UK manufacturing output rebounded by 1.6% in December but was down 1.5% on a year earlier, official figures show.

Comparing the fourth quarter of last year with the three months to September, yesterday's figures from the Office for National Statistics show that manufacturing output was down 1.3%.

This was not as bad as the 1.5% quarter-on-quarter drop estimated by the ONS when it published data last month showing UK gross domestic product had fallen by 0.3% in the final three months of 2012. However, it was the sharpest drop in manufacturing output in any quarter since the opening three months of 2009.

Loading article content

The 1.6% month-on-month jump in manufacturing output in December was double the 0.8% rise forecast by the City. But it followed respective 1.3% and 0.3% falls in October and November.

Broader industrial production, which includes mining and quarrying, oil and gas extraction and electricity, gas and water supply as well as manufacturing output, rose 1.1% in December. However, comparing the fourth quarter with the preceding three months, it was down 1.9%. This was the sharpest quarterly fall in industrial production since the opening three months of 2009.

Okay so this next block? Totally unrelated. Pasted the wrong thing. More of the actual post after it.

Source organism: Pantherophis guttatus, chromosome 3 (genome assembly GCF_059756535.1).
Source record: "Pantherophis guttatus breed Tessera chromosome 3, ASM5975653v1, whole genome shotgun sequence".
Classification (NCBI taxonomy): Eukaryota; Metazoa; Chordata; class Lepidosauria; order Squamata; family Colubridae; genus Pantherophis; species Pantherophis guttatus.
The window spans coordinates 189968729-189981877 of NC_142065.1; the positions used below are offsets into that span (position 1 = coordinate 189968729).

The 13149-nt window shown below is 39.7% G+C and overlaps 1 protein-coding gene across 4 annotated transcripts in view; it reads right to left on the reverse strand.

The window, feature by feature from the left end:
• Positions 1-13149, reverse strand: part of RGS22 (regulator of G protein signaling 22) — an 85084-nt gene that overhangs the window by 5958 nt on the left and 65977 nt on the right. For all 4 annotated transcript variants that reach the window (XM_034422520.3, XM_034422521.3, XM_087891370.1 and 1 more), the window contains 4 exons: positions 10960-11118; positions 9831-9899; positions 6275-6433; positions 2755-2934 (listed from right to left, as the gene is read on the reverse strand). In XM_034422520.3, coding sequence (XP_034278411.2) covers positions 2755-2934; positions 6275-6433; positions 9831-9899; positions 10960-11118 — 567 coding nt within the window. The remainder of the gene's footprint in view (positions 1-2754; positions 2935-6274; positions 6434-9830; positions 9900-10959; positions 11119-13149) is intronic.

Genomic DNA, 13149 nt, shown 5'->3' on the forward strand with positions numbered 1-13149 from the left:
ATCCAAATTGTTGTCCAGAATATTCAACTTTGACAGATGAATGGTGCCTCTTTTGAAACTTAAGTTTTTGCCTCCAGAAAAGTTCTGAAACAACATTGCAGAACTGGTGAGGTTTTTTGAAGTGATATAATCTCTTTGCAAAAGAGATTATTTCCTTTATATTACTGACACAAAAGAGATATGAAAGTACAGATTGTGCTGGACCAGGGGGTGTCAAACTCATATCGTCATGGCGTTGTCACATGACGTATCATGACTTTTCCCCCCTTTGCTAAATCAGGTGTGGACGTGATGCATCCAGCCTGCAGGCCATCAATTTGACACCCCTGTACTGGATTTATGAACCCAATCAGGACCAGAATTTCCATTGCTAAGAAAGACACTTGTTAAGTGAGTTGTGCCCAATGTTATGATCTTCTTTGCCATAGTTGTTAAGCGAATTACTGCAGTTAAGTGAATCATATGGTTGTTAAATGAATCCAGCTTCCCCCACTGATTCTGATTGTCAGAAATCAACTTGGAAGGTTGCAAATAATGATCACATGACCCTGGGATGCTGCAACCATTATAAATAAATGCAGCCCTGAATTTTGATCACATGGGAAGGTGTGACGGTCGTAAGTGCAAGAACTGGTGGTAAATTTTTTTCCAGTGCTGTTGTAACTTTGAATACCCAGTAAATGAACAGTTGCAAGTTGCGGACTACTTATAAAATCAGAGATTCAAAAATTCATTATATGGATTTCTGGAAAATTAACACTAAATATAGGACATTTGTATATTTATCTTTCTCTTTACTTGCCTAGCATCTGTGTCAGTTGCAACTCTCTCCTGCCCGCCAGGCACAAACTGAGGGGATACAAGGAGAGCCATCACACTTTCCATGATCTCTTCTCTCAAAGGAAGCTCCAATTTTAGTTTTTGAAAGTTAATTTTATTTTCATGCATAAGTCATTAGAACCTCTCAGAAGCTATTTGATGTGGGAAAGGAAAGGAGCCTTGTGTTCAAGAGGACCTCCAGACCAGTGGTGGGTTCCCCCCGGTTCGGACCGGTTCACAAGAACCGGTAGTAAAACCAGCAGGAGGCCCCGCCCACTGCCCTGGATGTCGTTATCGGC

Separate data from the ONS yesterday showed the UK's overall deficit on goods and services trade with the rest of the world narrowed from £3.58 billion in November to £3.2bn in December.

But consultancy Capital Economics noted the £37.7bn trade deficit for 2012 as a whole, up from £23.6bn in 2011, was the highest on record in nominal terms.

The National Institute of Economic and Social Research think-tank yesterday estimated UK GDP in the November to January period was unchanged from the previous three months.

Samuel Tombs, at Capital Economics, said: "December's industrial production and trade figures added to evidence that the economic picture improved at the tail end of last year. But the fact that the trade deficit for the year as a whole reached a record high underlines that these improvements are coming from exceptionally weak starting points."